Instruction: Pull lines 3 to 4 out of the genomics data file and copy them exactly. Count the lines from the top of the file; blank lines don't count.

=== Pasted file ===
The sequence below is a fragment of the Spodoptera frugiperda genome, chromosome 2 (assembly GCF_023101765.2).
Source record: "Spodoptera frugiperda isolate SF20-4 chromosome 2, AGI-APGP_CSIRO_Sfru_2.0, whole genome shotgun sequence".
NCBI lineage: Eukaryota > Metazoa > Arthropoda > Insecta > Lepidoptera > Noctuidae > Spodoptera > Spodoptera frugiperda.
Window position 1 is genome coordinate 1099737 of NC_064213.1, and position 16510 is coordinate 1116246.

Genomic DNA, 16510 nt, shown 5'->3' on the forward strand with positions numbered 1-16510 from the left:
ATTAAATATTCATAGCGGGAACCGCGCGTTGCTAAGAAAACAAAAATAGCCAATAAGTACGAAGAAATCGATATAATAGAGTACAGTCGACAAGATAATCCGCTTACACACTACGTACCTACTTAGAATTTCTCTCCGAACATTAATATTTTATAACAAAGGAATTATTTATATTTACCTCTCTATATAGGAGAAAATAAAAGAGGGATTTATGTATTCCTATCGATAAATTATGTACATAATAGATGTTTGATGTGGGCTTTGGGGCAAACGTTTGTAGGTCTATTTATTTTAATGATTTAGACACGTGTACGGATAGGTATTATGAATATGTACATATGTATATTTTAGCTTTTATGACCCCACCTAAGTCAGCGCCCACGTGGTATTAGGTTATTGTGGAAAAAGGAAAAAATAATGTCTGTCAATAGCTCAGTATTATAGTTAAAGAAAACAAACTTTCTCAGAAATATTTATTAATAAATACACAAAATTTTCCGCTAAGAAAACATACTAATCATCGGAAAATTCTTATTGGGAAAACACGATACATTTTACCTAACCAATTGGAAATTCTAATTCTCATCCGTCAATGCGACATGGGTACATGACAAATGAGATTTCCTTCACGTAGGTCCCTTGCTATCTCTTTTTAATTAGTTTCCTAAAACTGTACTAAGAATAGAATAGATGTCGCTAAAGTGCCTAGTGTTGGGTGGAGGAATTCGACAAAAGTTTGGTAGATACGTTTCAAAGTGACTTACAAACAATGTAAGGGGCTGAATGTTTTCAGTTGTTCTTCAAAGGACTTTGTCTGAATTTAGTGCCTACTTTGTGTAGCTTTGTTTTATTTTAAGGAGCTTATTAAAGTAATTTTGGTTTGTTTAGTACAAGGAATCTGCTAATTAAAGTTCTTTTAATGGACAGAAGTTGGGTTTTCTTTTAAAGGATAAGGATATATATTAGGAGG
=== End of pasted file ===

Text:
NCBI lineage: Eukaryota > Metazoa > Arthropoda > Insecta > Lepidoptera > Noctuidae > Spodoptera > Spodoptera frugiperda.
Window position 1 is genome coordinate 1099737 of NC_064213.1, and position 16510 is coordinate 1116246.